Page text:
It’s easy to see only what is difficult and damaged in the world, and the wrong is great and strong. But so is the good, and part of our call is summoning the will to see it. To see throughout the strands of history and our own lives God’s activity pulling us toward a brighter future.

The spiritual practice of trusting in God’s promises is also the spiritual practice of seeing God’s deeds that have already been accomplished. It’s learning to look forward in hope by looking back in faith.

Mary loves God. It’s plain to see. You don’t say yes to the kind of life-changing event she did without there being an element of love or fear, and the angel told her she didn’t have to be afraid.

Mary loves God because of what God has already done for her and for her world. It gives her the courage to bear Emmanuel, God’s own son.

Her love reminds me of something a friend of mine said the day I graduated college. Graduation days are themselves days of great promise, not because we know what is coming, but because we know what we have been prepared for. Most of us didn’t graduate with crystal clear five-year plans, and yet we knew the classes we’d taken, the skills we’d acquired, the strengths we’d gained. We had hope in the future because we trusted we were prepared for it.

This friend was giving the student commencement speech that day. Six years later, I can still remember exactly what she said, and how it brought tears to my eyes, right there on the quad.

She was talking about her grandfather, who only lived a few years after she was born, but who she knows, from stories and pictures, loved her deeply, and this is what she said:

“What a gift it was to be loved by him, not because he knew me, but because he wanted to know me so badly.”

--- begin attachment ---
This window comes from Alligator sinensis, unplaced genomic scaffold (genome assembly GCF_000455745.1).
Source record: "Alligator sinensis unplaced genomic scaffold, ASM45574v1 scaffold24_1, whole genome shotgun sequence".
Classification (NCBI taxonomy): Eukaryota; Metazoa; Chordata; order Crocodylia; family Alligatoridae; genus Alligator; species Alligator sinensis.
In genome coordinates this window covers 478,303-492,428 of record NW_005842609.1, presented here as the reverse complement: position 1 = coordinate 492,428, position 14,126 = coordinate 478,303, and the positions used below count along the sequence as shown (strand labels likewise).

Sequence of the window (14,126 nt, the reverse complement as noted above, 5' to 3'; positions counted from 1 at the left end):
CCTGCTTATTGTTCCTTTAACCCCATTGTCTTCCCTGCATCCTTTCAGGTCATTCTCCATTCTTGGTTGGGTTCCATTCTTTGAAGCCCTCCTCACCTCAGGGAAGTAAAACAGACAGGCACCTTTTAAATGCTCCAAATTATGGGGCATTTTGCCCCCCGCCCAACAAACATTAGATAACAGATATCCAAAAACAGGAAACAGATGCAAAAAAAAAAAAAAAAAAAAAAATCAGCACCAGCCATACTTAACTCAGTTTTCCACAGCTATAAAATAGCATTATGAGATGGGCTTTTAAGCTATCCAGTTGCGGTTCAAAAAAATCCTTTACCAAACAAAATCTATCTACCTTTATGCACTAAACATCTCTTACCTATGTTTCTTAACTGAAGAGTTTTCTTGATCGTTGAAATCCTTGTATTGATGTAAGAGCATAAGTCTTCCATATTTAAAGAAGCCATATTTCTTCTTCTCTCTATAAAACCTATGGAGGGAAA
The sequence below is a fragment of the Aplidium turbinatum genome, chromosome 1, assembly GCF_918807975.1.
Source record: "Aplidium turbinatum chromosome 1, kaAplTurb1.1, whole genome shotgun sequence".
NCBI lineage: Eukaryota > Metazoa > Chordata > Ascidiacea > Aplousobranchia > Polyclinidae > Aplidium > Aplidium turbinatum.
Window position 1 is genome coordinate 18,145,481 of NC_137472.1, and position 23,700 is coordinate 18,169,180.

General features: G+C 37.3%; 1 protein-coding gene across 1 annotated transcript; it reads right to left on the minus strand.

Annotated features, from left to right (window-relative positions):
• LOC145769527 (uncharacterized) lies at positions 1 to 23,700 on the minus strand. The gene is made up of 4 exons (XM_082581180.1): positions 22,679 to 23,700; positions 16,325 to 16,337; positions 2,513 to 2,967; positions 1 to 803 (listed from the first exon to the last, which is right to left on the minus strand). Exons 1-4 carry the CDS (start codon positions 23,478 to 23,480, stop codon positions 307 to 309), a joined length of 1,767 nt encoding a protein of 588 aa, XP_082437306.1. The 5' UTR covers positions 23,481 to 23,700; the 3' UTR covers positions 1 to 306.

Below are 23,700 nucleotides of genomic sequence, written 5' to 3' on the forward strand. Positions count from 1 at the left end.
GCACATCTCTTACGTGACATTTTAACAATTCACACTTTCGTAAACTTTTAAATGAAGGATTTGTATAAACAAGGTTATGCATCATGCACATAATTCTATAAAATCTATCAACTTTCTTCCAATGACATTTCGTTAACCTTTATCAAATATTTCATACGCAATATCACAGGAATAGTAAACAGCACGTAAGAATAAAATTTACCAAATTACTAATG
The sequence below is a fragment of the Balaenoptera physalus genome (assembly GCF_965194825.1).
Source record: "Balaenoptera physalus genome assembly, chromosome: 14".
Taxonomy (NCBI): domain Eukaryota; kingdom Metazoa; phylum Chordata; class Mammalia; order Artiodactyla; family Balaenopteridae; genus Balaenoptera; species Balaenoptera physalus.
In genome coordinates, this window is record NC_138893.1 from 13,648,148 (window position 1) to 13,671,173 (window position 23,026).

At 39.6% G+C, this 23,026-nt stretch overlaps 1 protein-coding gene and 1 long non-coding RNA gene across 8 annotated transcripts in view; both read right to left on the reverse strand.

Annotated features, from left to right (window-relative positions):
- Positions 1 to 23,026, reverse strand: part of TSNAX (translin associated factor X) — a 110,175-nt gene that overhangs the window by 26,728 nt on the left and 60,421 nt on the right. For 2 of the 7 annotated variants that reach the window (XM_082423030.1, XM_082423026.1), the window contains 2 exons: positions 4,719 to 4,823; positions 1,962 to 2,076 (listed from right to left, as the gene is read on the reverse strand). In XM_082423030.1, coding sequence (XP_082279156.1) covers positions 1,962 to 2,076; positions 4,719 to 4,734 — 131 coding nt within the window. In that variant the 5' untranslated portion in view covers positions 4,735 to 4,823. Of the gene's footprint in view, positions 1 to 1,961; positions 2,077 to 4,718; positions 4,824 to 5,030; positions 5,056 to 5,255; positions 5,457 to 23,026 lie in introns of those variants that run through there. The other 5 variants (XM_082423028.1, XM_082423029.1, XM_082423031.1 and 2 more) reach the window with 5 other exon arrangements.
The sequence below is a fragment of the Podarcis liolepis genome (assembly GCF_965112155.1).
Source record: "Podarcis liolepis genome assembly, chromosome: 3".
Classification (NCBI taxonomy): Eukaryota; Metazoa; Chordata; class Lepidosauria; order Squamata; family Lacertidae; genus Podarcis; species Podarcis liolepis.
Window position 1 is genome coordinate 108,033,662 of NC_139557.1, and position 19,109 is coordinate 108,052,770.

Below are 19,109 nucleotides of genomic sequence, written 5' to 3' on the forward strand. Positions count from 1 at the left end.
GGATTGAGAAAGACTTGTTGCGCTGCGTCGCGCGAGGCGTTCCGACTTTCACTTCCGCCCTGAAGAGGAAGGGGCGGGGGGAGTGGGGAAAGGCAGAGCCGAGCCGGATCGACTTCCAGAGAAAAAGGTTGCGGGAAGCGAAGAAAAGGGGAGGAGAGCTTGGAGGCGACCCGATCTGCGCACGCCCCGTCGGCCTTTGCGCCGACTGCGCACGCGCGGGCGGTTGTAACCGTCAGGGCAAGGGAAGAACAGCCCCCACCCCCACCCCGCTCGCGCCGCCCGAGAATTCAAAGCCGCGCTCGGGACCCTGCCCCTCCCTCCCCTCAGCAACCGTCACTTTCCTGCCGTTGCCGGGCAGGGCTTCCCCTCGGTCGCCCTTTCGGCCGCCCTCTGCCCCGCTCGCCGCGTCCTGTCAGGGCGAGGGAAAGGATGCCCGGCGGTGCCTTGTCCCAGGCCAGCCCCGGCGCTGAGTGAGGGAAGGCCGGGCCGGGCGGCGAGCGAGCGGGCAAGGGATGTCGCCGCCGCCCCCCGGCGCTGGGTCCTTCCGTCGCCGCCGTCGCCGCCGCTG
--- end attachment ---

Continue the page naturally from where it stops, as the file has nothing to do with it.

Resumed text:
It’s easy to love people whom we already know fully deserve it, who have fulfilled all our desires, but it’s more faithful to love those we don’t fully know yet. More faithful to love those we want to know.

That is how Mary and Elizabeth loved their sons—with the love of mothers who are eagerly awaiting getting to know their children.

This is the gift that we too have to offer our God, who offers so much to us. The gift of loving not because we everything about God, but because we want to. The gift of loving before every promise is fulfilled, every i dotted and every t crossed. This kind of love takes trust, and it’s what God delights in most.

For most of the world, the wait is almost over. Tomorrow is Christmas Eve, and the next day is Christmas, and then it’s all done. But for us, for Christ’s own people, we believe that these Christmases are only waystops along a longer journey. We believe that Christ is coming back again, to fulfill those promises God made of peace on earth, goodwill to all.

We know a lot about Christ. From scripture and songs, from our families and our own lives, from what we feel and hear in prayer, we know much. But we don’t know everything. We can’t. Partially because we are human, but partially because Christ’s story, like ours, isn’t finished yet.

But we can feel it coming within us, joy kicking around our insides like Elizabeth’s dancing baby boy. We can feel what God is doing, long before we can see it. That’s called faith.

Christ’s story won’t be finished until love sweeps this earth like a tidal wave, and sin and sorrow and suffering go under in the waves. That’s the promise.

We are still waiting. We wait today, and we’ll wait in February and August and every Christmas until Christ comes again, and all God’s promises are fulfilled.

But until then, we keep trusting. And we keep loving. And there are days when that turns out to be enough.

So with Elizabeth, we can say, “happy is she who believe the promises of God.” Happy are you who believe the promises of God.

Happy are you who love, not because you know everything, but because you long for more.

Happy are you who love, even in the in-between times.

To God be the glory.